Toastiness or Timeliness? In pursuit of conceptual clarity and certainty.

I wonder what the internet has done to my mind. In those days when we used to read, make phone calls, write letters and talk to each other, I wonder what were the stimuli for those cerebral wanderings which nowdays a Tweet or Facebook post prompts? Did I even have those wanderings? I am sure I did, I just wish I could remember their nature. Perhaps thanks to the internet, this particular train of thought has been prompted and allowed to take life. How much of our thinking is shaped and changed by the way we receive information in this day and age?

Yesterday, over breakfast I scrolled through the previous evening’s updates and Tweets and was taken by a Facebook conversation about toasters. Yep, toasters. Those handy little machines which churn out yummy toast at just the right level of toastiness according to our toastbuds.  Most of the time.

“So apparently the numbers on the toaster are minutes? I’ve thought for years that it was the degree of toastyness”

And there followed an outpouring of incredulity and shock at the exposure of one of those unshakeable and fundamental “truths”. There was indeed consensus that the numbers on toasters were widely believed to be settings of toastiness and obviously the higher the setting the toastier the toast would be. For the numbers to attribute to minutes was indeed a strange and disturbing thought.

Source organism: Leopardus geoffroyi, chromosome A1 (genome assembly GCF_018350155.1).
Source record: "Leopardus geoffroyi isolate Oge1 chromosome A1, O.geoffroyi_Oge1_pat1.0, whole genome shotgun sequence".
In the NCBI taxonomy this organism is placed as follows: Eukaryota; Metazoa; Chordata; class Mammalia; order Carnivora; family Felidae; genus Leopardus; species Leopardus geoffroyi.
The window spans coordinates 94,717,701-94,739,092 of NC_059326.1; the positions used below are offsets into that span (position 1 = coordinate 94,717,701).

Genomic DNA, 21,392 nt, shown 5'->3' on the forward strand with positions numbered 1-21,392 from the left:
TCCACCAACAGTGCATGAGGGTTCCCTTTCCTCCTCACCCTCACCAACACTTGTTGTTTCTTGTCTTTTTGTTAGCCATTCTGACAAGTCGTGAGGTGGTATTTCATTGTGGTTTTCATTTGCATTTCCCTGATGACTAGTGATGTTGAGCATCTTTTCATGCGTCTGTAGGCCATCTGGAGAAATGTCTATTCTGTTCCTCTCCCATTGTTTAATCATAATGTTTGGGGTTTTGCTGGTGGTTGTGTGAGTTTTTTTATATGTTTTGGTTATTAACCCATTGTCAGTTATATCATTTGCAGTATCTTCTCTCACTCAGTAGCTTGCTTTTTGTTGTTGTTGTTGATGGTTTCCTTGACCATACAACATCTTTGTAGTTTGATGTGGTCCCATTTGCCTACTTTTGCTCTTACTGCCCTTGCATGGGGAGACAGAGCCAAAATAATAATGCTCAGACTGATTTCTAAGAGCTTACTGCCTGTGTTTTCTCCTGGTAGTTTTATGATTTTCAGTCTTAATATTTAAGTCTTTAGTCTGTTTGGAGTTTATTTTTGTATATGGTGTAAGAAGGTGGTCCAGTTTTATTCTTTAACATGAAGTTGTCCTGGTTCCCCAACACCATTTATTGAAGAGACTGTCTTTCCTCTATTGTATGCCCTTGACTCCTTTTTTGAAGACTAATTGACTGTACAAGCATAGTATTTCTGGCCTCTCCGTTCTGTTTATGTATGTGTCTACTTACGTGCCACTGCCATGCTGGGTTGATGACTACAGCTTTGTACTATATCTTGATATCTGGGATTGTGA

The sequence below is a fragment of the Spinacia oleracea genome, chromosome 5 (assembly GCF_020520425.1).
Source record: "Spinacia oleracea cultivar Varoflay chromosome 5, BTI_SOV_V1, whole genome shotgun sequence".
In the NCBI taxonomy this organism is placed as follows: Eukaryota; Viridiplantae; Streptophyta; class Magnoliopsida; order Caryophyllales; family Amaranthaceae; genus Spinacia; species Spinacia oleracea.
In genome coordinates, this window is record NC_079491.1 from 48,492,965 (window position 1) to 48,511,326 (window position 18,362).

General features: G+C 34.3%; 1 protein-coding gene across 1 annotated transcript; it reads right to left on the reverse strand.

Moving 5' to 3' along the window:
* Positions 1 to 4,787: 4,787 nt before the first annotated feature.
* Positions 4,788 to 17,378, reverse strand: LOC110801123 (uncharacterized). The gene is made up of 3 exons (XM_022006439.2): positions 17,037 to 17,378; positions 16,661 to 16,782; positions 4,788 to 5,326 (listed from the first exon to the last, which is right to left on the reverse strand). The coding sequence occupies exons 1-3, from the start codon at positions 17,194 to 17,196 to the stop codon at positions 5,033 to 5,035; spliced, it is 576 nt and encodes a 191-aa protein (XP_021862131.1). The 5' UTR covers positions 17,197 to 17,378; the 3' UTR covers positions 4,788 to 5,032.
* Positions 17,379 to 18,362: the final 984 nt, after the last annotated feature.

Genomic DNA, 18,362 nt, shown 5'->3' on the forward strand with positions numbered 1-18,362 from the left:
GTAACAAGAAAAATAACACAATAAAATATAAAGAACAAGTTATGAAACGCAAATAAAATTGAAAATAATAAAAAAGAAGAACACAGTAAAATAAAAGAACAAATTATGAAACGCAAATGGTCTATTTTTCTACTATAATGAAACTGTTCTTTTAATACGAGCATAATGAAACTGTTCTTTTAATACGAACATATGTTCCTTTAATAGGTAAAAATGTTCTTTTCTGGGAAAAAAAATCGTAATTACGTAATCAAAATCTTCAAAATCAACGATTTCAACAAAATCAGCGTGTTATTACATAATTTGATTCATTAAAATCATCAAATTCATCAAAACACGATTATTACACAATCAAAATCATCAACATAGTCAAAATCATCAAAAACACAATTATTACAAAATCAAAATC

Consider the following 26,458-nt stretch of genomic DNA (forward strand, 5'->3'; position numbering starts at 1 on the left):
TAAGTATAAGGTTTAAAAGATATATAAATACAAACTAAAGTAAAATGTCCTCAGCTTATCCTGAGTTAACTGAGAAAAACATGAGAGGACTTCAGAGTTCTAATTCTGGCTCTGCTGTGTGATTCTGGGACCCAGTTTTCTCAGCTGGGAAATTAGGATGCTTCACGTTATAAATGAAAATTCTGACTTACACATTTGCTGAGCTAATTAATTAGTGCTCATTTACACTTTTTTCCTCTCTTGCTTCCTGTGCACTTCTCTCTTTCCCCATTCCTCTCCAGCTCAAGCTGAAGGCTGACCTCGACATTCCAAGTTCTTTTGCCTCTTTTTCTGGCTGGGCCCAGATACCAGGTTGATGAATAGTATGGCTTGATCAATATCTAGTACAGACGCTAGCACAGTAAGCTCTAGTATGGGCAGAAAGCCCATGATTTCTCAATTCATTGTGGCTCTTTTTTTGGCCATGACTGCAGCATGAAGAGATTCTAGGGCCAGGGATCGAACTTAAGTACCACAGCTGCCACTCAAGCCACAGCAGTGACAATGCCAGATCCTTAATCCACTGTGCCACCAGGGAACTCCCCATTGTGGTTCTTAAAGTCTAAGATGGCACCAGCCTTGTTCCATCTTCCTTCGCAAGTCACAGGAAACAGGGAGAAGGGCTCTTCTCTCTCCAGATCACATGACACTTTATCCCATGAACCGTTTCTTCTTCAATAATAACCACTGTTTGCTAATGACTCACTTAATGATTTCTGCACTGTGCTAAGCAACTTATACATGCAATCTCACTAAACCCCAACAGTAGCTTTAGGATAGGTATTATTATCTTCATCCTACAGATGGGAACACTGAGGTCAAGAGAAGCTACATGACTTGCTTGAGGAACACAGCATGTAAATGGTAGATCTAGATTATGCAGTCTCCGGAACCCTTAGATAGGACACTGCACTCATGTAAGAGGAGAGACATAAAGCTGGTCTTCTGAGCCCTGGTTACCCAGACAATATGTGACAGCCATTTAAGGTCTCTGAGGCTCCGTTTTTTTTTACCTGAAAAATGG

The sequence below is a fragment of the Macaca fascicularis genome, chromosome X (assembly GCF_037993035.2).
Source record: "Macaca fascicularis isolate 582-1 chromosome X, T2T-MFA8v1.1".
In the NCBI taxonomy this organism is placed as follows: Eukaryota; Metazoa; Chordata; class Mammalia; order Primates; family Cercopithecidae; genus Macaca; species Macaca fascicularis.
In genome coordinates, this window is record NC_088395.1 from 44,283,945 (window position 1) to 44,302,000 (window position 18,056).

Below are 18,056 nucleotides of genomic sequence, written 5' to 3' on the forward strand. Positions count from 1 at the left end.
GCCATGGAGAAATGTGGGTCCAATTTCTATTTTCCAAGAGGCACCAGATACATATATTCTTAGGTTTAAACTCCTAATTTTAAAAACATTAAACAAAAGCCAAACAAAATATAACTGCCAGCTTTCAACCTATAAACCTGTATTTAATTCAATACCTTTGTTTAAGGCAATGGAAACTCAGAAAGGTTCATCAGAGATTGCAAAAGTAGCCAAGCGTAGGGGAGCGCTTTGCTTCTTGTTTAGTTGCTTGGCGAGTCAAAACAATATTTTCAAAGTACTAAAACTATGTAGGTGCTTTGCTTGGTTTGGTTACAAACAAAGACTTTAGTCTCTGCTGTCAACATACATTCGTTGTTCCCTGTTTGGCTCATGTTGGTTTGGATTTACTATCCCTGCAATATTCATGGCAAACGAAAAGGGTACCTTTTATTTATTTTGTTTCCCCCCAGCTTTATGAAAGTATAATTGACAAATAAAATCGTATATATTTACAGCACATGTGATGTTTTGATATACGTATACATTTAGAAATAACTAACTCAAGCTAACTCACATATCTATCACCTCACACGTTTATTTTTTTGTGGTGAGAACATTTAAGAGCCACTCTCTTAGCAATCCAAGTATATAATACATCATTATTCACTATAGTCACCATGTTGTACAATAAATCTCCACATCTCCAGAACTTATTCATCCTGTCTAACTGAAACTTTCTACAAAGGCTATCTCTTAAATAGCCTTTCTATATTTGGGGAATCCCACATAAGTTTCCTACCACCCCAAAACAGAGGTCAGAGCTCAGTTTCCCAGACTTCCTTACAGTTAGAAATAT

So there followed, on my part, a deal of butterfly-type rumination of this new “truth” accompanied by a small amount of research thanks to Professor Google and sifting of my own memories. I have so many recollections of toast, whether it be too pale or burnt along with the acrid smell of burning.  I have more memories of bread under the grill, smoking, tiny flames flickering upwards as I had forgotten to keep my eye on it yet again.  And hazy memories of warm evenings in my childhood with a toasting fork in my hand, holding the carefully pierced bread over the low flames of the log fire, and producing perfectly brown toast.  After many attempts.

toastEventually, I realised that the question of toastiness and toasters was in fact a fairly shallow matter. The settings most likely relate to time rather than specific minutes. Obviously the longer the time, the more toasty the toast will be. Toast makers have presented this as a toastiness range though, and we have absorbed this as our reference. So the issue is not as earth-shattering as it might have been. But nonetheless, for a short time, and even for such a mundane and shallow matter, my truth and certainties were blown to the wind. And over a fact which I had not even registered as a fact in my mind previously.

And that is the essence of this discussion. There are so many tiny and not so tiny things which we assume to be true yet many are purely assumption and not based on any fact. Even the rocking of a small point of certainty disorients and disturbs. Many of our significant beliefs or assumptions, we do not even know we hold. I thought my parents would live for ever. I thought I would live for ever too. I believed that our family did not get cancer. Being diagnosed with cancer could not have been further from my radar. I had taken as assumption and turned it into a certainty, which was destroyed.

In the case of the toastiness question, I had in fact been deceived into believing for a short time that a fundamental truth had been compromised, where it turned out to be trivial and inconsequential. Sadly the same is not so for so many other truths and certainties which we hold.